Scientists have discovered that an alien red dwarf star buzzed the outer solar system 70,000 years ago, coming just 0.8 light-years away from the Sun. No need to worry about that particular star, it’s now heading away from the sun, already 20 light years away, but researchers are still on the lookout for any other future stellar encounter.
According to Time Magazine, the star is called Scholz’s Star, named after its discoverer Ralf-Dieter Scholz in Germany. The researchers say that it came closer than any other star to our sun, as far they know.
It wasn’t alone either.
The red dwarf star was accompanied by a brown dwarf. Both of the stars are tiny compared to the size of the sun, but they still likely caused some damage.
BBC News reports the astronomers are 98 percent sure the two stars hit the Oort Cloud, a distant field of comets and other debris that surrounds the solar system. Head astronomer Eric Mamajek explained its more than likely there were a number of collisions in the close encounter.
“There are trillions of comets in the Oort cloud and likely some of them were perturbed by this object. But so far it seems unlikely that this star actually triggered a significant ‘comet shower’.”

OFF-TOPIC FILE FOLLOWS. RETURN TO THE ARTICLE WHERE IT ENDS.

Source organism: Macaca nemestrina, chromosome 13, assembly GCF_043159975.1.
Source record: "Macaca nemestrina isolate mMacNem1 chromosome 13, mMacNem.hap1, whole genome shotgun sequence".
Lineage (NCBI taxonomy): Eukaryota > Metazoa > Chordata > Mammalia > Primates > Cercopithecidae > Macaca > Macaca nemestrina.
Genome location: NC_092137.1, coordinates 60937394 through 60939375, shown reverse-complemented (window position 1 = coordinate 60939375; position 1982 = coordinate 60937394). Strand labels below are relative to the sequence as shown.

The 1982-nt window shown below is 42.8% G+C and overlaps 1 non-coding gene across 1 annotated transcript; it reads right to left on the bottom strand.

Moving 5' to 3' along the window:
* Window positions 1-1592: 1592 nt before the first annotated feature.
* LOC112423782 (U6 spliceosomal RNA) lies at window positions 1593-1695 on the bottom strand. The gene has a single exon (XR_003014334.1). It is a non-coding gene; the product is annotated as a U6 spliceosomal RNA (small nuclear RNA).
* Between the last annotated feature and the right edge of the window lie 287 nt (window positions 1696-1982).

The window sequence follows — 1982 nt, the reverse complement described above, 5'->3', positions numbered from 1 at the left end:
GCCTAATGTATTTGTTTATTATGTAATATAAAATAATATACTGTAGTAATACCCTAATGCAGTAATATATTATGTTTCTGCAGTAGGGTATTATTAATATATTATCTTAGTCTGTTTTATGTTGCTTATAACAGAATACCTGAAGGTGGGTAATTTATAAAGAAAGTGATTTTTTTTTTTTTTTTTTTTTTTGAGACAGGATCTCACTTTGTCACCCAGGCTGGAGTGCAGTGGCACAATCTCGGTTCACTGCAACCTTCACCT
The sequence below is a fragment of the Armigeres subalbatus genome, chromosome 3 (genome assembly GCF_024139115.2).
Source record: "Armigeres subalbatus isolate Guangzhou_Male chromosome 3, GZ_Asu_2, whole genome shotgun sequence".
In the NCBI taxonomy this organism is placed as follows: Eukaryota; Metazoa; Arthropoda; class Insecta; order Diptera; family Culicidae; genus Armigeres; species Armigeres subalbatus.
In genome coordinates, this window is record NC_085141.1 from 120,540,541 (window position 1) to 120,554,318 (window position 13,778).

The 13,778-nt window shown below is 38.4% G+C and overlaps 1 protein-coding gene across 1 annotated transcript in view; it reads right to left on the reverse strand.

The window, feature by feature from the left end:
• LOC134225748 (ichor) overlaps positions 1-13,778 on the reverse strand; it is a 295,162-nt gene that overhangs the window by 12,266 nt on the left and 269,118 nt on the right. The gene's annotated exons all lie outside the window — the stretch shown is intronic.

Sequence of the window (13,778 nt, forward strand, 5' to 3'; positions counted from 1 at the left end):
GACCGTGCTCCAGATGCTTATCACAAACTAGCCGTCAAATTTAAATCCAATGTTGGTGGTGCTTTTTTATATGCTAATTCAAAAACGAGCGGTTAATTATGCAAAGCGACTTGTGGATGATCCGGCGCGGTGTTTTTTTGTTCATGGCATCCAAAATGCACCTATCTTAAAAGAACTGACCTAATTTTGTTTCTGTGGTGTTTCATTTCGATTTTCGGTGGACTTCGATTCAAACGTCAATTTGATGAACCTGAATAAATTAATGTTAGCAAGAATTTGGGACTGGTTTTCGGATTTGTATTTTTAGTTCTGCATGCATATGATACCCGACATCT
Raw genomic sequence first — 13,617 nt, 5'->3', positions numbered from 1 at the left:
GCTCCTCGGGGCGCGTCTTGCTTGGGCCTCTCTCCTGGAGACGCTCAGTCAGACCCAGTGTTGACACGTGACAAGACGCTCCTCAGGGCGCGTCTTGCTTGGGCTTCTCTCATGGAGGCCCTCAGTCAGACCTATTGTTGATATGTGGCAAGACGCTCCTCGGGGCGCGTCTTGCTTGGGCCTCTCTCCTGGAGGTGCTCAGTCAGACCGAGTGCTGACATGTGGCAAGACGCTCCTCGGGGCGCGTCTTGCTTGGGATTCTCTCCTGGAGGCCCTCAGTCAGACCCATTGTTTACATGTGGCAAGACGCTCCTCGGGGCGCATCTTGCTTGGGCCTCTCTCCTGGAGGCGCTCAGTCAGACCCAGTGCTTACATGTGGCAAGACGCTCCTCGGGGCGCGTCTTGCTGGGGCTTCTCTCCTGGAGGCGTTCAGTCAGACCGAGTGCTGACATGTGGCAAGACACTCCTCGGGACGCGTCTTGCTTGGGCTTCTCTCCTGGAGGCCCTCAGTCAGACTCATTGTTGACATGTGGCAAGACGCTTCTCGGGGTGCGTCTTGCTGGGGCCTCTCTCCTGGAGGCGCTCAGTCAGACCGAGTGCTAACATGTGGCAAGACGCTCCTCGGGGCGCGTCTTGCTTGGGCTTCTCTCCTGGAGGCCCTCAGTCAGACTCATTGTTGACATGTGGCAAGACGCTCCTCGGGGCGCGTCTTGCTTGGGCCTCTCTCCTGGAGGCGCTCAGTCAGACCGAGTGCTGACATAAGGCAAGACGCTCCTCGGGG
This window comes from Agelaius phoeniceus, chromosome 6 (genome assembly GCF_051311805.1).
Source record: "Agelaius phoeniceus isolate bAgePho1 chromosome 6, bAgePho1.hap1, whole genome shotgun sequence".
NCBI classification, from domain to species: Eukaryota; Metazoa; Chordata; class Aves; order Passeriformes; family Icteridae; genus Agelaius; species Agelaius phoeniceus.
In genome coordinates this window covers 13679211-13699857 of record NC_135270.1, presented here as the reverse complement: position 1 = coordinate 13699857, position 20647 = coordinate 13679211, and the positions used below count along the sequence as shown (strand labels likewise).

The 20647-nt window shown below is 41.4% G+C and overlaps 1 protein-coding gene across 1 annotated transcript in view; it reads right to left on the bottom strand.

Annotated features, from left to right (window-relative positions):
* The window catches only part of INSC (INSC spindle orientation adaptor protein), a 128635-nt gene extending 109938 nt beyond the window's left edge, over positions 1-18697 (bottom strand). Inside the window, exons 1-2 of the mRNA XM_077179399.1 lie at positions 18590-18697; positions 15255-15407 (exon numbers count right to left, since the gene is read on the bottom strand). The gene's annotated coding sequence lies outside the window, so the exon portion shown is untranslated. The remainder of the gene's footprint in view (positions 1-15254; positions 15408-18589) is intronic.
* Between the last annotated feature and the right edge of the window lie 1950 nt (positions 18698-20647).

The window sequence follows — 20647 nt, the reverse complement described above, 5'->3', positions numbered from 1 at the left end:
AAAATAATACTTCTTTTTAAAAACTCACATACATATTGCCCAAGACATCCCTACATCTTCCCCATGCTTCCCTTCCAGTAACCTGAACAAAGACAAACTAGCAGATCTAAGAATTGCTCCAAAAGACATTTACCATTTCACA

It’s lucky for us a “significant” comet shower didn’t occur, if it did, the planets of the inner solar system would be at risk.
Although the red dwarf was tiny in size (for a star) and 50 times dimmer than our sun, it is highly magnetic according to Discovery News. Meaning that our ancestors would have been treated to an occasional light show as the star passed by.
The Scholz’s star would have had periodic “flaring events” that would increase its brightness 1000 times, causing the night sky to light up for up to a couple of hours.
Scientists are continuing to look for other flyby events our solar system may have had in the past (or possibly will have in the future). But more than that, astronomers are looking for evidence that our sun has a companion star of its own.
The hypothetical star is called Nemesis, and some believe it caused Earth’s greatest extinctions.
As previously reported by the Inquisitr, the hypothesis is that the Sun has a much smaller, much dimmer companion star in a distant orbit. Every 27 million or so years, that “Nemesis” star enter’s the Sun’s Oort Cloud, sending comets hurtling through the solar system.
The Nemesis hypothesis was thought up as a way to explain Earth’s periodic extinction events, like the one that destroyed the dinosaurs.
To better understand stars and their possible trajectories toward the solar system, the ESA recently launched the European Gaia mission.
[Image Credit: NASA/D. Aguilar]